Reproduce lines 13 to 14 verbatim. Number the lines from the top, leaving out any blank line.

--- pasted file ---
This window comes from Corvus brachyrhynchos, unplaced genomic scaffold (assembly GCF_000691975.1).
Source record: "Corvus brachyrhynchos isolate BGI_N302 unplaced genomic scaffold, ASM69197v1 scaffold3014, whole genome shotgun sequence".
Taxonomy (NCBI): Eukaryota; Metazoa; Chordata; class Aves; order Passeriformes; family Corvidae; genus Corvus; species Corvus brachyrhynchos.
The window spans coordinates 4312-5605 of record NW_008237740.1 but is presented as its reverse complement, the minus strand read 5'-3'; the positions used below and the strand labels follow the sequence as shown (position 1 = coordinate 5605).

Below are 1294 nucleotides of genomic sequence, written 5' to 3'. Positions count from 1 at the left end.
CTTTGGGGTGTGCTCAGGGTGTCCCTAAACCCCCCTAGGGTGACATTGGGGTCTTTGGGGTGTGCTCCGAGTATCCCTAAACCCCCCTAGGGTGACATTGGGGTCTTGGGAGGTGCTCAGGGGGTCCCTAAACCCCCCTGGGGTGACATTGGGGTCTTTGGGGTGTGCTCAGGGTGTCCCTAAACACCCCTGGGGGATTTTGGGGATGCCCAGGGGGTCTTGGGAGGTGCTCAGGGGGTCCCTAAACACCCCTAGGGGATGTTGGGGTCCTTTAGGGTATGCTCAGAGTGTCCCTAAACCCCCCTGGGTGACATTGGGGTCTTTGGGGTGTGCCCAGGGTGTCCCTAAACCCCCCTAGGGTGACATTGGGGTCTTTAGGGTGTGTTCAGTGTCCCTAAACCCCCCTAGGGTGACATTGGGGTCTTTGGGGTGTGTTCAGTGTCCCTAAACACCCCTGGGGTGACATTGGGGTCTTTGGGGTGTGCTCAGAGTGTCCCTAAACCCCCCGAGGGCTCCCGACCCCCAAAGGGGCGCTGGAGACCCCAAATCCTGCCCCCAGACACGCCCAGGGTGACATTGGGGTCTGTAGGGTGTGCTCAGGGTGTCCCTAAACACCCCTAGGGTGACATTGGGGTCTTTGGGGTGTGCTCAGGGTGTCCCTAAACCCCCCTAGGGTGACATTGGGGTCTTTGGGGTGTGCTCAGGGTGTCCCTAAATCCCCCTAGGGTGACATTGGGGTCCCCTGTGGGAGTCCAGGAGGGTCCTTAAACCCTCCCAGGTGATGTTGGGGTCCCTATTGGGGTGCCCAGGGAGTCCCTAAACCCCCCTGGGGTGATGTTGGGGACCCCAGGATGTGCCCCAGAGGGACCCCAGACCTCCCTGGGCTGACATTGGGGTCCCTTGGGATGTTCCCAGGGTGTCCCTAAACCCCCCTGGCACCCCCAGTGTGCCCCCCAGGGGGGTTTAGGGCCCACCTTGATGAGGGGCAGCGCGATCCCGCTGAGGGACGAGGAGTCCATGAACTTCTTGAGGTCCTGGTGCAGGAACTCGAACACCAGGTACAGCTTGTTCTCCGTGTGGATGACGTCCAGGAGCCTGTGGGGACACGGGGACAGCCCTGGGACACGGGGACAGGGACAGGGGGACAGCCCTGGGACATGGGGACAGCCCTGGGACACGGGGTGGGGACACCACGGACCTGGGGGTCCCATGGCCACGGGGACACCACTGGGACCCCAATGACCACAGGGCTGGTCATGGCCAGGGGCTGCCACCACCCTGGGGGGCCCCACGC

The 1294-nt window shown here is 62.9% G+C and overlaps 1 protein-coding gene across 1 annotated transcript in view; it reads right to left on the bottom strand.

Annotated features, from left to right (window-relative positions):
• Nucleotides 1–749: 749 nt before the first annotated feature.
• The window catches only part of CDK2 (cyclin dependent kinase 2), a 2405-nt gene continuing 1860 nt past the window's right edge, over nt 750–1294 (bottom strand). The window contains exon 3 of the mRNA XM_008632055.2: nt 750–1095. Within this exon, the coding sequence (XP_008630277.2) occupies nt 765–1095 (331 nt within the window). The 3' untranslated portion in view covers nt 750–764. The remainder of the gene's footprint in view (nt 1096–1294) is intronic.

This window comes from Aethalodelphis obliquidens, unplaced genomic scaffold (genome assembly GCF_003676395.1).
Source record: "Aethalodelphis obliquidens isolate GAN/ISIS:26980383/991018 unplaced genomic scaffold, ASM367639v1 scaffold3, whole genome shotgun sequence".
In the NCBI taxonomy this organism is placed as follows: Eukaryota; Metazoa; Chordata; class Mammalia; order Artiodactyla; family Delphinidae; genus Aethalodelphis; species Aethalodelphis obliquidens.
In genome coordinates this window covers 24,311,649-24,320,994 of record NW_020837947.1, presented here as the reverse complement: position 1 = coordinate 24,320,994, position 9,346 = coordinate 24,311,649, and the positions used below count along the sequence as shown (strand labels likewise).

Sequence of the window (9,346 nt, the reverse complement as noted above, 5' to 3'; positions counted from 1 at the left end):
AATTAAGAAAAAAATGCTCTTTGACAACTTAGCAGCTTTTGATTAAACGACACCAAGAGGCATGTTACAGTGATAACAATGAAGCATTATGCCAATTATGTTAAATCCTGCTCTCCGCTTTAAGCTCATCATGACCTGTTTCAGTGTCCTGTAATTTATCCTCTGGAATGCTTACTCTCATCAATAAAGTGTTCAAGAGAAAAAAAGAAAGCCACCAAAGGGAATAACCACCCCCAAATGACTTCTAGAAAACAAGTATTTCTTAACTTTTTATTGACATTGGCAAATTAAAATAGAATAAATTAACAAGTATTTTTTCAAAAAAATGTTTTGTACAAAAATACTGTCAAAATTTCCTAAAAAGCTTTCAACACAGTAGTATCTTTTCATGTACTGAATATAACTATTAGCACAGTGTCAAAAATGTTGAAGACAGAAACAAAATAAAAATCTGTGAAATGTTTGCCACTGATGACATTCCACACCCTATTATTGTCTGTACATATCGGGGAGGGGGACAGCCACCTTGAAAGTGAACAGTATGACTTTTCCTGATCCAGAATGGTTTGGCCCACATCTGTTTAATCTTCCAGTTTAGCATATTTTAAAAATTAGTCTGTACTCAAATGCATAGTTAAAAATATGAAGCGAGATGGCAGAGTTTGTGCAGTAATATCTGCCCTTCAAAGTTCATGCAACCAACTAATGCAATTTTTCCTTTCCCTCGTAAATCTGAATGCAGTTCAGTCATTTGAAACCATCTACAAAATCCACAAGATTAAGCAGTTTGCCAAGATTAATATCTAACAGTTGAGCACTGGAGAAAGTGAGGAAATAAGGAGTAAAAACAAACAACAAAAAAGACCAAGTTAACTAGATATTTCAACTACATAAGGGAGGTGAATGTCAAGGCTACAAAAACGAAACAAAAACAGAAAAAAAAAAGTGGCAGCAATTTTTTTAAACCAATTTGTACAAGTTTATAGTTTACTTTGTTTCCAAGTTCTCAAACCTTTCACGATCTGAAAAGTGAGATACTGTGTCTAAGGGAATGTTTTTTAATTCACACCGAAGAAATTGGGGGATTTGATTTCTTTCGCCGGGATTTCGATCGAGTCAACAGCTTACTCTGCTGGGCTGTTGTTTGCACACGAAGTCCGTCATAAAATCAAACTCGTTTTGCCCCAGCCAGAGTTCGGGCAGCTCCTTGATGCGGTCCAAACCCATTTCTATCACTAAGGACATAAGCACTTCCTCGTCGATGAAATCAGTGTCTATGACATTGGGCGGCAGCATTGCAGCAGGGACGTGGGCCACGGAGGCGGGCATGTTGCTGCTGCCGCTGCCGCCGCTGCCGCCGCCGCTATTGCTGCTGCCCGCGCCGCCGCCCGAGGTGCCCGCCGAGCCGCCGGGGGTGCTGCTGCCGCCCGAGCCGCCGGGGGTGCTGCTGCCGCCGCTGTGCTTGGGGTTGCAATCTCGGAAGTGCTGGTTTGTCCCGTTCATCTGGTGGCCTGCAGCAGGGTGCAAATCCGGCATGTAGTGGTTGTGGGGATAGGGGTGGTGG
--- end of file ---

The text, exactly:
In the NCBI taxonomy this organism is placed as follows: Eukaryota; Metazoa; Chordata; class Mammalia; order Artiodactyla; family Delphinidae; genus Aethalodelphis; species Aethalodelphis obliquidens.
In genome coordinates this window covers 24,311,649-24,320,994 of record NW_020837947.1, presented here as the reverse complement: position 1 = coordinate 24,320,994, position 9,346 = coordinate 24,311,649, and the positions used below count along the sequence as shown (strand labels likewise).